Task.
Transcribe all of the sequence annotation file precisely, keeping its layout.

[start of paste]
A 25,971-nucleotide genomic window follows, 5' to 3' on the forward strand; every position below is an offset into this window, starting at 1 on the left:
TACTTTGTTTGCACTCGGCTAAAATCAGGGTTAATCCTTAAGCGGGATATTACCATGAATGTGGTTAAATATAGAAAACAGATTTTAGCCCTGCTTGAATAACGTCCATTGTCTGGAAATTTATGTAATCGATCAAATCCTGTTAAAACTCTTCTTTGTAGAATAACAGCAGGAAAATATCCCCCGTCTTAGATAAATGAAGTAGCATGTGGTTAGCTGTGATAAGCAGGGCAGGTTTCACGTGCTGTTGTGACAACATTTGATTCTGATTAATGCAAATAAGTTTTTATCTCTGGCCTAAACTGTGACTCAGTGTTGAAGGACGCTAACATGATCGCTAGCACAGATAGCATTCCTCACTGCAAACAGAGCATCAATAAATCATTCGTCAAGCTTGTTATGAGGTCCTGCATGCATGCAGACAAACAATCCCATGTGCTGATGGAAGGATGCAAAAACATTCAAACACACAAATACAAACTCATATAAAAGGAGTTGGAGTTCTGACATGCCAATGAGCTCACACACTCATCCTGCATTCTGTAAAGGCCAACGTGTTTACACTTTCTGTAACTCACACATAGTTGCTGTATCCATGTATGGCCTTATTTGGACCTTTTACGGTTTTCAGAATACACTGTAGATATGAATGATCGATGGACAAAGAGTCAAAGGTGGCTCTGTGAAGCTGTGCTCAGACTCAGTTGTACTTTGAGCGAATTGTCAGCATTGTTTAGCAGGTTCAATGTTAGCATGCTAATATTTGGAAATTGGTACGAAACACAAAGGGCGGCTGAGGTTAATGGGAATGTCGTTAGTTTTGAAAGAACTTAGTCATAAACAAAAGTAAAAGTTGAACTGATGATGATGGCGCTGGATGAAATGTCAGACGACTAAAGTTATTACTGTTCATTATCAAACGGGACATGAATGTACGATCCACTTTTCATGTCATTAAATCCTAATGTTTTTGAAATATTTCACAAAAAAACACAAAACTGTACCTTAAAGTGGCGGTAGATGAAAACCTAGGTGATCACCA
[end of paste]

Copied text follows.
A 25,971-nucleotide genomic window follows, 5' to 3' on the forward strand; every position below is an offset into this window, starting at 1 on the left:
TACTTTGTTTGCACTCGGCTAAAATCAGGGTTAATCCTTAAGCGGGATATTACCATGAATGTGGTTAAATATAGAAAACAGATTTTAGCCCTGCTTGAATAACGTCCATTGTCTGGAAATTTATGTAATCGATCAAATCCTGTTAAAACTCTTCTTTGTAGAATAACAGCAGGAAAATATCCCCCGTCTTAGATAAATGAAGTAGCATGTGGTTAGCTGTGATAAGCAGGGCAGGTTTCACGTGCTGTTGTGACAACATTTGATTCTGATTAATGCAAATAAGTTTTTATCTCTGGCCTAAACTGTGACTCAGTGTTGAAGGACGCTAACATGATCGCTAGCACAGATAGCATTCCTCACTGCAAACAGAGCATCAATAAATCATTCGTCAAGCTTGTTATGAGGTCCTGCATGCATGCAGACAAACAATCCCATGTGCTGATGGAAGGATGCAAAAACATTCAAACACACAAATACAAACTCATATAAAAGGAGTTGGAGTTCTGACATGCCAATGAGCTCACACACTCATCCTGCATTCTGTAAAGGCCAACGTGTTTACACTTTCTGTAACTCACACATAGTTGCTGTATCCATGTATGGCCTTATTTGGACCTTTTACGGTTTTCAGAATACACTGTAGATATGAATGATCGATGGACAAAGAGTCAAAGGTGGCTCTGTGAAGCTGTGCTCAGACTCAGTTGTACTTTGAGCGAATTGTCAGCATTGTTTAGCAGGTTCAATGTTAGCATGCTAATATTTGGAAATTGGTACGAAACACAAAGGGCGGCTGAGGTTAATGGGAATGTCGTTAGTTTTGAAAGAACTTAGTCATAAACAAAAGTAAAAGTTGAACTGATGATGATGGCGCTGGATGAAATGTCAGACGACTAAAGTTATTACTGTTCATTATCAAACGGGACATGAATGTACGATCCACTTTTCATGTCATTAAATCCTAATGTTTTTGAAATATTTCACAAAAAAACACAAAACTGTACCTTAAAGTGGCGGTAGATGAAAACCTAGGTGATCACCA